Nokia inks Radio Access Network collaboration deals with Microsoft, AWS, Google

The 5G prog rock supergroup nobody asked for


Nokia has been busily making deals with the cloud giants to connect their computing platforms to its Radio Access Network (RAN) via the magic of 5G.

As well as its former beau Microsoft (don't mention the phone thing), Nokia has also been chatting with Google and AWS with a view to integrating Nokia's Cloud RAN and 5G support into some of the edgier cloud technologies.

For Google, this means integrating Nokia's 5G vDU (Virtualised Distributed Unit) and 5G vCU (Virtualised Centralised Unit) with Google's edge computing platform, running on Anthos.

And Amazon? The plan is to get Open RAN, Cloud RAN and Nokia's other technologies up and running with AWS Outposts, adding 5G connectivity to the AWS toolbox, and giving Nokia direct access to Amazon Elastic Compute Cloud and the Elastic Kubernetes Service (EKS).

Base station antenna for mobile communication, made in the form of a 5G symbol, on the roof of the building. 3d illustration.

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The first step will be validating Nokia's 5G vDU on AWS Outposts using EKS before moving on to the vCU. The final step will be a full end-to-end proof of concept running on AWS "where end enterprise users can leverage 5G for use cases such as an industrial application."

Because 5G is very much not a consumer-only technology, as noted by Dell Global CTO John Roese in January.

The increasingly promiscuous telecoms kit provider also announced an agreement with Microsoft to plug its hardware into Azure, targeting processing at, or close to, the edge with applications such as robotics, gaming or mixed-reality targeted by the initiative. While Microsoft's mixed reality ambitions might make for a neat keynote, it is more likely those enterprises looking for a way to shunt data around in a low-latency and high-throughput fashion that will pay closest attention.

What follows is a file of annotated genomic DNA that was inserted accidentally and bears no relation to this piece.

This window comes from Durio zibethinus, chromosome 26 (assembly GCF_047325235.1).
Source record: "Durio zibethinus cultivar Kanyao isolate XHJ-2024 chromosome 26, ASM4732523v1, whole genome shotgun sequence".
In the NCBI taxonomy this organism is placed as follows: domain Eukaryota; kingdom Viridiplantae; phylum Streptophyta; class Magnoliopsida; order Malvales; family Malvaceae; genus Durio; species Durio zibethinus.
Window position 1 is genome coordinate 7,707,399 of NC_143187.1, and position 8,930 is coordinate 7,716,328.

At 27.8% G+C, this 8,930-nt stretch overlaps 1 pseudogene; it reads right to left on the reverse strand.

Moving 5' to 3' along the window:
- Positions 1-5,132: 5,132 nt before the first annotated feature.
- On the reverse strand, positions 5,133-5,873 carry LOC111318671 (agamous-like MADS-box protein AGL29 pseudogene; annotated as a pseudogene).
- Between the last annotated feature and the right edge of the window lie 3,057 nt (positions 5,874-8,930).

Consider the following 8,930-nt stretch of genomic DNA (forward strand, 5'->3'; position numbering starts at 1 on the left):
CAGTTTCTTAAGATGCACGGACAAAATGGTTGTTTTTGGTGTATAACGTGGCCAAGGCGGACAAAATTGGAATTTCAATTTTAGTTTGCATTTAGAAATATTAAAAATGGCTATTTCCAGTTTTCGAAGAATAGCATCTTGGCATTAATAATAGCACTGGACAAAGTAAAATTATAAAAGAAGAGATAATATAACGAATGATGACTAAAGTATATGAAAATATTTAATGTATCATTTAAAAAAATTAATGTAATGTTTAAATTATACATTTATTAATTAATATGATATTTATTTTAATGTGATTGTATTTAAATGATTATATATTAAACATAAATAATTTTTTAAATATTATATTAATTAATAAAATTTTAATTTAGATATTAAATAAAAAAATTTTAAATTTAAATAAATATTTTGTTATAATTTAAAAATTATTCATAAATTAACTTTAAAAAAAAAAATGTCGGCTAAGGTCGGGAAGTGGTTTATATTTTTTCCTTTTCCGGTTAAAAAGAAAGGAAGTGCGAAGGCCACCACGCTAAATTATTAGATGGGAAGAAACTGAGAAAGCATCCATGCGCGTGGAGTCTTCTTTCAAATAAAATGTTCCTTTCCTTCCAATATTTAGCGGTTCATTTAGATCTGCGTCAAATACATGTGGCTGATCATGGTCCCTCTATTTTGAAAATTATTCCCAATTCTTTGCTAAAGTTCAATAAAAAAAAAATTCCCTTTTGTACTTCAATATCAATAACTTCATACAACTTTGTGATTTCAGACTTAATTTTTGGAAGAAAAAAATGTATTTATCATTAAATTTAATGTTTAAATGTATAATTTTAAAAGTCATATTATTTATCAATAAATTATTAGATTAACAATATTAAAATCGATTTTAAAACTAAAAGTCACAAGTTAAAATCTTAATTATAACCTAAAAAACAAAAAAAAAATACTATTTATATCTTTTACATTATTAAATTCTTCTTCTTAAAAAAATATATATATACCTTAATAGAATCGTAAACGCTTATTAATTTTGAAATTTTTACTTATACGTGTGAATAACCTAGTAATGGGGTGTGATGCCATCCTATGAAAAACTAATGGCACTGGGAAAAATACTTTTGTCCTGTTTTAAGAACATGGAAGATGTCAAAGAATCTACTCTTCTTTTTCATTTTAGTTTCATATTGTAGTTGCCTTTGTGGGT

Executives at the cloud giants were delighted with the collaborative possibilities. Google's head of Technology for Telecom Products, Bikash Koley, reckoned the tie-up would "enable business transformation at the network edge." Dave Brown, veep at Amazon EC2, AWS, anticipated that the additional options afforded would "solve for the challenge of CI/CD, automation, and network orchestration by using a common framework of tools across Core and RAN."

As for Yousef Khalidi, Azure for Operators at VP at Microsoft, the benefit would be in the numbers. Khalidi observed that the collaboration and example use cases would "provide operators with choices on how the best adopt cloud technology in concert with their 5G updates to drive new revenue streams, reduce cost and future proof their network investment."

Boris Renski of FreedomFi said of the deal: "This marks the continuation of a trend of telecom and enterprise cloud infrastructure blending together and large vendors within both ecosystems reacting to that trend.

"Enterprises adopting 5G is an opportunity for the cloud vendors like Azure and AWS to get their foot into the door of telecom infrastructure in a big way and potentially displace some of the incumbents."

Renski said that Microsoft has been among the more "aggressive movers" in the area "with a series of acquisitions like Affirmed and MetaSwitch", adding: "The next wave will be about open source getting added into that equation. Much like we've seen with Kubernetes and the cloud-native ecosystem around it being fundamental to enterprise cloud adoption, cloud-native telecom projects like Magma will be instrumental to the evolution of 5G infrastructure."

Microsoft and Nokia may not have made phones together for a good few years. However, the companies (as well as Nokia's other new friends) do see a way to earn a buck or two in the future via the forever almost-here allure of 5G. ®


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